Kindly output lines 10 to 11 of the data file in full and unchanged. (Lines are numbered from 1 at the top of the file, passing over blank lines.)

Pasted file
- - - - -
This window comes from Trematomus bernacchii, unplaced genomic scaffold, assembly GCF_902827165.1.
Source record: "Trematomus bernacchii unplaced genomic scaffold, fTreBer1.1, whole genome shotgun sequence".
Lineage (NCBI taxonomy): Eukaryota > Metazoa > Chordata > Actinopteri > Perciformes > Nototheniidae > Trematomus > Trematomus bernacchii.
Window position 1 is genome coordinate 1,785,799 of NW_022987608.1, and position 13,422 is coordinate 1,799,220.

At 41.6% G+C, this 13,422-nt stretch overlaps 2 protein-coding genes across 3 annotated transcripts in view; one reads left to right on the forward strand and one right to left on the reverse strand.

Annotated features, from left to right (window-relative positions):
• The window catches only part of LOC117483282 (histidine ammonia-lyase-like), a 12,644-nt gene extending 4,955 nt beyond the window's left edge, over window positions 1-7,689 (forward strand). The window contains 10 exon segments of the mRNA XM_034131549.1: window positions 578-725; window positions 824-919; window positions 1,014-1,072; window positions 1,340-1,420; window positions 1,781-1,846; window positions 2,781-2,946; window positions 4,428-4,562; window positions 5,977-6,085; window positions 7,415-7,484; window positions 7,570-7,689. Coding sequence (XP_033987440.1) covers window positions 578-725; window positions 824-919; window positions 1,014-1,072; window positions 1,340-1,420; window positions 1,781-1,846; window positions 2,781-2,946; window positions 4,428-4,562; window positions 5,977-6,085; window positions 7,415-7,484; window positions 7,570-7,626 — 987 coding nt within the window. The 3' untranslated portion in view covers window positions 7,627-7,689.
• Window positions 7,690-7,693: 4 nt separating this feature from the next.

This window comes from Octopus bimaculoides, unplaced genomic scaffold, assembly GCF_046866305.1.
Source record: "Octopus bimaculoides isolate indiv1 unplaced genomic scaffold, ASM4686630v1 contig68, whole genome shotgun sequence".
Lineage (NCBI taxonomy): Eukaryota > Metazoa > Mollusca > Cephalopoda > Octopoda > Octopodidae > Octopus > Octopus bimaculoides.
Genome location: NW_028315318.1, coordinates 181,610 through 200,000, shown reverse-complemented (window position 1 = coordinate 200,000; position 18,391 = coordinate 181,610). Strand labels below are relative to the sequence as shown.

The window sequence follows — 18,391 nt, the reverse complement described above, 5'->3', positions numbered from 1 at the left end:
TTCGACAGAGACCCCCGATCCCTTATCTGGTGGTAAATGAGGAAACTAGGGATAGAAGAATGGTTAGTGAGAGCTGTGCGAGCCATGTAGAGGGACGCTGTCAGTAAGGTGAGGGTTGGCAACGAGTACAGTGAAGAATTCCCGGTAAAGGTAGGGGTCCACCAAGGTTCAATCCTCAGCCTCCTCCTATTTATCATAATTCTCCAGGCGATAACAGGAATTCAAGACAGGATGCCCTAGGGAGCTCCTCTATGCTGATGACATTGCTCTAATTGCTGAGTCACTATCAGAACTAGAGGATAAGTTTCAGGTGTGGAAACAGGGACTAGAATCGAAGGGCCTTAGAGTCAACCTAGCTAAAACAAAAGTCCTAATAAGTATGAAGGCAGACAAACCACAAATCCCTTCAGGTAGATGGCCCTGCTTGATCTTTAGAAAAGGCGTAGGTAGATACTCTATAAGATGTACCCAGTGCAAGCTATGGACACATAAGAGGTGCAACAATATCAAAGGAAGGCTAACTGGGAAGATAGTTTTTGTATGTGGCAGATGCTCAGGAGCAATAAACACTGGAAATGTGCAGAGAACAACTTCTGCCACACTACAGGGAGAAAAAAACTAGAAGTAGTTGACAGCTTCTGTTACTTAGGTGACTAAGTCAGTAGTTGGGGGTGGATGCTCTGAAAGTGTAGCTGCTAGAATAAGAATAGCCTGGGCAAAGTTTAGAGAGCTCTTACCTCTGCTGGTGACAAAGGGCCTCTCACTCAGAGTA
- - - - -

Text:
Source record: "Octopus bimaculoides isolate indiv1 unplaced genomic scaffold, ASM4686630v1 contig68, whole genome shotgun sequence".
Lineage (NCBI taxonomy): Eukaryota > Metazoa > Mollusca > Cephalopoda > Octopoda > Octopodidae > Octopus > Octopus bimaculoides.